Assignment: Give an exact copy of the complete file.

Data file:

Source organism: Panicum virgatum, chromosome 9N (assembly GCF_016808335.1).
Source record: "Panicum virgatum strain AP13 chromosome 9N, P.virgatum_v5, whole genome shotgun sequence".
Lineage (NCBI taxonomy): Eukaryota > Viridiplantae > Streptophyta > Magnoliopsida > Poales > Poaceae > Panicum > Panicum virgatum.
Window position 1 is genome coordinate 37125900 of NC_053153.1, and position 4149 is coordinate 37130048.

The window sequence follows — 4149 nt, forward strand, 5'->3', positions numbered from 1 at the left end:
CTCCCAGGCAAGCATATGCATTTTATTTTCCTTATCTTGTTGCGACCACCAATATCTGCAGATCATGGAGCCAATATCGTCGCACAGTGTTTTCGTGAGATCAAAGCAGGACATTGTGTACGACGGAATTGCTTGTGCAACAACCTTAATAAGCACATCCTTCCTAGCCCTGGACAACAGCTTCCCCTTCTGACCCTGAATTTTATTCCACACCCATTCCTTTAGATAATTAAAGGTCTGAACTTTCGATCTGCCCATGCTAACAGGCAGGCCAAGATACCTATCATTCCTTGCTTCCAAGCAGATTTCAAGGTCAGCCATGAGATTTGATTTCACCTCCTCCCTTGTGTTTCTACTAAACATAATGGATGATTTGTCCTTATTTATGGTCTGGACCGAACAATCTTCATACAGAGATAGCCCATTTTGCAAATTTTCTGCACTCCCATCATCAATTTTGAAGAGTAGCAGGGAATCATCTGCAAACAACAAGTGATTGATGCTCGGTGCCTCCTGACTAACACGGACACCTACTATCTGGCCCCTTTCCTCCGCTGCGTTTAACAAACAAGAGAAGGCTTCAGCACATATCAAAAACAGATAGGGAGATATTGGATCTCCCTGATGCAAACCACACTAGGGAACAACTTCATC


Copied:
Source organism: Panicum virgatum, chromosome 9N (assembly GCF_016808335.1).
Source record: "Panicum virgatum strain AP13 chromosome 9N, P.virgatum_v5, whole genome shotgun sequence".
Lineage (NCBI taxonomy): Eukaryota > Viridiplantae > Streptophyta > Magnoliopsida > Poales > Poaceae > Panicum > Panicum virgatum.
Window position 1 is genome coordinate 37125900 of NC_053153.1, and position 4149 is coordinate 37130048.

The window sequence follows — 4149 nt, forward strand, 5'->3', positions numbered from 1 at the left end:
CTCCCAGGCAAGCATATGCATTTTATTTTCCTTATCTTGTTGCGACCACCAATATCTGCAGATCATGGAGCCAATATCGTCGCACAGTGTTTTCGTGAGATCAAAGCAGGACATTGTGTACGACGGAATTGCTTGTGCAACAACCTTAATAAGCACATCCTTCCTAGCCCTGGACAACAGCTTCCCCTTCTGACCCTGAATTTTATTCCACACCCATTCCTTTAGATAATTAAAGGTCTGAACTTTCGATCTGCCCATGCTAACAGGCAGGCCAAGATACCTATCATTCCTTGCTTCCAAGCAGATTTCAAGGTCAGCCATGAGATTTGATTTCACCTCCTCCCTTGTGTTTCTACTAAACATAATGGATGATTTGTCCTTATTTATGGTCTGGACCGAACAATCTTCATACAGAGATAGCCCATTTTGCAAATTTTCTGCACTCCCATCATCAATTTTGAAGAGTAGCAGGGAATCATCTGCAAACAACAAGTGATTGATGCTCGGTGCCTCCTGACTAACACGGACACCTACTATCTGGCCCCTTTCCTCCGCTGCGTTTAACAAACAAGAGAAGGCTTCAGCACATATCAAAAACAGATAGGGAGATATTGGATCTCCCTGATGCAAACCACACTAGGGAACAACTTCATC